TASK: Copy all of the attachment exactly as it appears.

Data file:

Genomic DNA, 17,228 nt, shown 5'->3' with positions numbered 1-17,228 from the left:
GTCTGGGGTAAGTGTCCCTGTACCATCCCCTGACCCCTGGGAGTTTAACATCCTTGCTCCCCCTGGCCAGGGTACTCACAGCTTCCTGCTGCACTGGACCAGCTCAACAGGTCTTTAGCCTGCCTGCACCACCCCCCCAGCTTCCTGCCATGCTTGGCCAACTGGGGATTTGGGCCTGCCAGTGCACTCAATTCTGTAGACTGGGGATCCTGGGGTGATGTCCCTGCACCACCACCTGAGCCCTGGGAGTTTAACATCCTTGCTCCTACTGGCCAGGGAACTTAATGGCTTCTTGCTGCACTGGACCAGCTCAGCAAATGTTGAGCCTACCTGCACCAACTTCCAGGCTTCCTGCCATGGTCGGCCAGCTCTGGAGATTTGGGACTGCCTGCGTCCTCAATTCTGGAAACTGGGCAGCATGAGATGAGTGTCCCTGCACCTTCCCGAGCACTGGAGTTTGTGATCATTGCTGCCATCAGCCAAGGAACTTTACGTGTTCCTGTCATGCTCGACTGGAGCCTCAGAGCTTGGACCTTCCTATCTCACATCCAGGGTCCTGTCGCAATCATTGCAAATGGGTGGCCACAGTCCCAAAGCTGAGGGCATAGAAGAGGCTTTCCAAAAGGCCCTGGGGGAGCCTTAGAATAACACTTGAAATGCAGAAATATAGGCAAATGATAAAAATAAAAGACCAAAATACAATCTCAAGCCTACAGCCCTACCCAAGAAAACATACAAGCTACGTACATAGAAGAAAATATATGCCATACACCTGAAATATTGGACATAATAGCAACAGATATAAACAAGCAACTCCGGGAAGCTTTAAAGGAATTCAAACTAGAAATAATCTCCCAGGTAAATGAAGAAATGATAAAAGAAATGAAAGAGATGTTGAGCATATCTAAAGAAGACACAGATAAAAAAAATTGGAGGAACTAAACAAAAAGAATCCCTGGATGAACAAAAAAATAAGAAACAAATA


Genomic DNA, 17,228 nt, shown 5'->3' with positions numbered 1-17,228 from the left:
GTCTGGGGTAAGTGTCCCTGTACCATCCCCTGACCCCTGGGAGTTTAACATCCTTGCTCCCCCTGGCCAGGGTACTCACAGCTTCCTGCTGCACTGGACCAGCTCAACAGGTCTTTAGCCTGCCTGCACCACCCCCCCAGCTTCCTGCCATGCTTGGCCAACTGGGGATTTGGGCCTGCCAGTGCACTCAATTCTGTAGACTGGGGATCCTGGGGTGATGTCCCTGCACCACCACCTGAGCCCTGGGAGTTTAACATCCTTGCTCCTACTGGCCAGGGAACTTAATGGCTTCTTGCTGCACTGGACCAGCTCAGCAAATGTTGAGCCTACCTGCACCAACTTCCAGGCTTCCTGCCATGGTCGGCCAGCTCTGGAGATTTGGGACTGCCTGCGTCCTCAATTCTGGAAACTGGGCAGCATGAGATGAGTGTCCCTGCACCTTCCCGAGCACTGGAGTTTGTGATCATTGCTGCCATCAGCCAAGGAACTTTACGTGTTCCTGTCATGCTCGACTGGAGCCTCAGAGCTTGGACCTTCCTATCTCACATCCAGGGTCCTGTCGCAATCATTGCAAATGGGTGGCCACAGTCCCAAAGCTGAGGGCATAGAAGAGGCTTTCCAAAAGGCCCTGGGGGAGCCTTAGAATAACACTTGAAATGCAGAAATATAGGCAAATGATAAAAATAAAAGACCAAAATACAATCTCAAGCCTACAGCCCTACCCAAGAAAACATACAAGCTACGTACATAGAAGAAAATATATGCCATACACCTGAAATATTGGACATAATAGCAACAGATATAAACAAGCAACTCCGGGAAGCTTTAAAGGAATTCAAACTAGAAATAATCTCCCAGGTAAATGAAGAAATGATAAAAGAAATGAAAGAGATGTTGAGCATATCTAAAGAAGACACAGATAAAAAAAATTGGAGGAACTAAACAAAAAGAATCCCTGGATGAACAAAAAAATAAGAAACAAATA